by Lisa Lai-Shen Cheng and Norbert Corver
foreword by Noam Chomsky
Wh-movement--the phenomenon by which interrogative words appear at the
beginning of interrogative sentences--is one of the central displacement
operations of human language. Noam Chomsky’s 1977 article "On Wh-movement,"
a landmark in the study of wh-movement (and movement in general), showed
that this computational operation is the basis of a variety of syntactic
constructions that had previously been described in terms of
construction-specific rules. Taking Chomsky’s article as a starting point,
the contributors to this collection reconsider a number of the issues
raised in "On Wh-movement" from the perspective of contemporary Minimalist
syntactic theory (which explores the thesis that human language is a system
optimally designed to meet certain interface conditions imposed by other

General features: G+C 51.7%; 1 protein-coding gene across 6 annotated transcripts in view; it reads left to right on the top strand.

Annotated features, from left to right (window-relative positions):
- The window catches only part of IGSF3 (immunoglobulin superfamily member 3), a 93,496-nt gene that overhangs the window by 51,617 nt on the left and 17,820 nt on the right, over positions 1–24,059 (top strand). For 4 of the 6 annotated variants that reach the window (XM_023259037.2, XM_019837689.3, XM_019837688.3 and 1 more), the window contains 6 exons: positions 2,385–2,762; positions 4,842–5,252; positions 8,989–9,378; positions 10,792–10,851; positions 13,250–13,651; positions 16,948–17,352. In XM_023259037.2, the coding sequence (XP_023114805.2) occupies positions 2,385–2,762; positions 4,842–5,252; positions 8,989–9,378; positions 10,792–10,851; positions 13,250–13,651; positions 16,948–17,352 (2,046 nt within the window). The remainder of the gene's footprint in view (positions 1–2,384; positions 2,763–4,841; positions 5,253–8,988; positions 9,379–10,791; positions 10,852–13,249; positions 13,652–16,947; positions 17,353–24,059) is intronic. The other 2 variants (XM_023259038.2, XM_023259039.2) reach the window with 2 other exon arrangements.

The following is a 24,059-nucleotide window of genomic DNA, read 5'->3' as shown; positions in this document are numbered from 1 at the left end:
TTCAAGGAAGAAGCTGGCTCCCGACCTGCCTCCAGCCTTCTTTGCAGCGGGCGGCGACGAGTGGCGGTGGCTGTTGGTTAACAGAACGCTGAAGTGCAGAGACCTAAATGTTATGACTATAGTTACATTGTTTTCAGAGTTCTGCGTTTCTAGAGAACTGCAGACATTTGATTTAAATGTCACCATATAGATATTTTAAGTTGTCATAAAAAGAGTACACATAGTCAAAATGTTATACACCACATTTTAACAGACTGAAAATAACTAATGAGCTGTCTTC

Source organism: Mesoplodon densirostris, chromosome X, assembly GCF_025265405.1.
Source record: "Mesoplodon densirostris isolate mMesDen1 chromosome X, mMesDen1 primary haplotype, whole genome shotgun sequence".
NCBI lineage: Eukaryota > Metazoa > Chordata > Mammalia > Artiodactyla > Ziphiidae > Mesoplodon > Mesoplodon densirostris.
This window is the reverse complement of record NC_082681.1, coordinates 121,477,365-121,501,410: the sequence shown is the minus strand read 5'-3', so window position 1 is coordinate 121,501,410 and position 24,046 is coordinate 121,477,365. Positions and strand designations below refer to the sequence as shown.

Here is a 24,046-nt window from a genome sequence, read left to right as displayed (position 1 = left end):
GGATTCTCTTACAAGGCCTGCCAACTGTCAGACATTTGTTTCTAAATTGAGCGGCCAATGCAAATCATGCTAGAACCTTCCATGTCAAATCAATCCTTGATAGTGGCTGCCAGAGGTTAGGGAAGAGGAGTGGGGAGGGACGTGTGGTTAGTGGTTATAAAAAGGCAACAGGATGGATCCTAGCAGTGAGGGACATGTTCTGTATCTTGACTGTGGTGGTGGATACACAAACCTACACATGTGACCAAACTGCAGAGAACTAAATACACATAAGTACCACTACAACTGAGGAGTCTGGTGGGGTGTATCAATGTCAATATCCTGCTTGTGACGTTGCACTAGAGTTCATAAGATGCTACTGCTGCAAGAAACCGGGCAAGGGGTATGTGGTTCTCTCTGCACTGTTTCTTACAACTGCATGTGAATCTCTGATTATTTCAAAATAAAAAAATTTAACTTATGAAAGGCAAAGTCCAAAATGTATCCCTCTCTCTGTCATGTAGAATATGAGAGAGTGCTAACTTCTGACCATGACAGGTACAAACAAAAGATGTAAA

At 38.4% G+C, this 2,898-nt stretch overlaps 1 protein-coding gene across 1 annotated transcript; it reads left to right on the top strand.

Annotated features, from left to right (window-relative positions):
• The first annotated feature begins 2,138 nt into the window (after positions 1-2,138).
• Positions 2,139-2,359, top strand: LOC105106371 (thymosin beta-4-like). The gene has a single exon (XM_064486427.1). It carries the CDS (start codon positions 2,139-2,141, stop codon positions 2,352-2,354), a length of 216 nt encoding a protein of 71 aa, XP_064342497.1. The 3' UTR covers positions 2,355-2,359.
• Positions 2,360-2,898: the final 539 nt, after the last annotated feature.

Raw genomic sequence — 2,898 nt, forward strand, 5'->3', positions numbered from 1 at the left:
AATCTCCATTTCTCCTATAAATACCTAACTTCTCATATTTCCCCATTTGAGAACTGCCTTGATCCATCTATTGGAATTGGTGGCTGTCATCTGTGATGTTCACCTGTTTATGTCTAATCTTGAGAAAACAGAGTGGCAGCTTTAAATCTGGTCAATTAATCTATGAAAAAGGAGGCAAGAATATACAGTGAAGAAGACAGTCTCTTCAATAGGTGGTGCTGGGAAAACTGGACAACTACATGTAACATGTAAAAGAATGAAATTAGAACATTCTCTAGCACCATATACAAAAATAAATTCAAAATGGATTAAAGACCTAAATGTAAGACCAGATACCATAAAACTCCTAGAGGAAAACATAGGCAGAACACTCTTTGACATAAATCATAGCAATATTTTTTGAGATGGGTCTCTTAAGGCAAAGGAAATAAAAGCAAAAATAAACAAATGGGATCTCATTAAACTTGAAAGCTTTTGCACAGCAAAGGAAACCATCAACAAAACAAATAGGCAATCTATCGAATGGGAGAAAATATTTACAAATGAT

cognitive systems with which the language faculty interacts).
They discuss such wh-movement issues as wh-phrases and pied-piping, the
formation of A-bar chains and the copy theory of movement, cyclicity and
locality of wh-movement, and the typology of wh-constructions. By
reconsidering core characteristics of the wh-movement operation first
systematically discussed by Chomsky from the Minimalist perspective, this
volume contributes to the further development of the theory of wh-movement
and to the general theory of movement.